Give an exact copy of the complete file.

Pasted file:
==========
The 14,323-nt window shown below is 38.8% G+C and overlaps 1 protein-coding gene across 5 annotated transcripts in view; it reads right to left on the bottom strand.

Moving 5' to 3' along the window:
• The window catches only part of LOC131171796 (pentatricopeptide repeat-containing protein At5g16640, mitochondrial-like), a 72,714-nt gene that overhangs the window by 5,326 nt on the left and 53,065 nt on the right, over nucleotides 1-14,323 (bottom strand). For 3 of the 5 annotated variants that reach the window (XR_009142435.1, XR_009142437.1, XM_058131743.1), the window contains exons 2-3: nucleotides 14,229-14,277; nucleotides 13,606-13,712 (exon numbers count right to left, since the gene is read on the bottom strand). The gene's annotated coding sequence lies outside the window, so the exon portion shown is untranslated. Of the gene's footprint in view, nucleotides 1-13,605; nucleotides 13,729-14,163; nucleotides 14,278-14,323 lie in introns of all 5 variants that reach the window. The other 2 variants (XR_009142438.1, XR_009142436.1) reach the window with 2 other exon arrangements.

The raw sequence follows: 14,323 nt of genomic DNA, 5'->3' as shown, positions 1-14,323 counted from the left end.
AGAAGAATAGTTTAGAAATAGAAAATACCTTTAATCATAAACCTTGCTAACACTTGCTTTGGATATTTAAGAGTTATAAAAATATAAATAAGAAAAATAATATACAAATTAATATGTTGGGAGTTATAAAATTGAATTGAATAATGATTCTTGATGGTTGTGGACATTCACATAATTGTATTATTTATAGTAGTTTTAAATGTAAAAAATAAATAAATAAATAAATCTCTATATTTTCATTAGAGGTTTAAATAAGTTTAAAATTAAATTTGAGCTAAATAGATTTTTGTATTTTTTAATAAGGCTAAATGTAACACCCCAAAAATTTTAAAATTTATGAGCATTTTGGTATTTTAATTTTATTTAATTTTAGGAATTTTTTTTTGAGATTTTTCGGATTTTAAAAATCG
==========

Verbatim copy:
The 14,323-nt window shown below is 38.8% G+C and overlaps 1 protein-coding gene across 5 annotated transcripts in view; it reads right to left on the bottom strand.

Moving 5' to 3' along the window:
• The window catches only part of LOC131171796 (pentatricopeptide repeat-containing protein At5g16640, mitochondrial-like), a 72,714-nt gene that overhangs the window by 5,326 nt on the left and 53,065 nt on the right, over nucleotides 1-14,323 (bottom strand). For 3 of the 5 annotated variants that reach the window (XR_009142435.1, XR_009142437.1, XM_058131743.1), the window contains exons 2-3: nucleotides 14,229-14,277; nucleotides 13,606-13,712 (exon numbers count right to left, since the gene is read on the bottom strand). The gene's annotated coding sequence lies outside the window, so the exon portion shown is untranslated. Of the gene's footprint in view, nucleotides 1-13,605; nucleotides 13,729-14,163; nucleotides 14,278-14,323 lie in introns of all 5 variants that reach the window. The other 2 variants (XR_009142438.1, XR_009142436.1) reach the window with 2 other exon arrangements.

The raw sequence follows: 14,323 nt of genomic DNA, 5'->3' as shown, positions 1-14,323 counted from the left end.
AGAAGAATAGTTTAGAAATAGAAAATACCTTTAATCATAAACCTTGCTAACACTTGCTTTGGATATTTAAGAGTTATAAAAATATAAATAAGAAAAATAATATACAAATTAATATGTTGGGAGTTATAAAATTGAATTGAATAATGATTCTTGATGGTTGTGGACATTCACATAATTGTATTATTTATAGTAGTTTTAAATGTAAAAAATAAATAAATAAATAAATCTCTATATTTTCATTAGAGGTTTAAATAAGTTTAAAATTAAATTTGAGCTAAATAGATTTTTGTATTTTTTAATAAGGCTAAATGTAACACCCCAAAAATTTTAAAATTTATGAGCATTTTGGTATTTTAATTTTATTTAATTTTAGGAATTTTTTTTTGAGATTTTTCGGATTTTAAAAATCG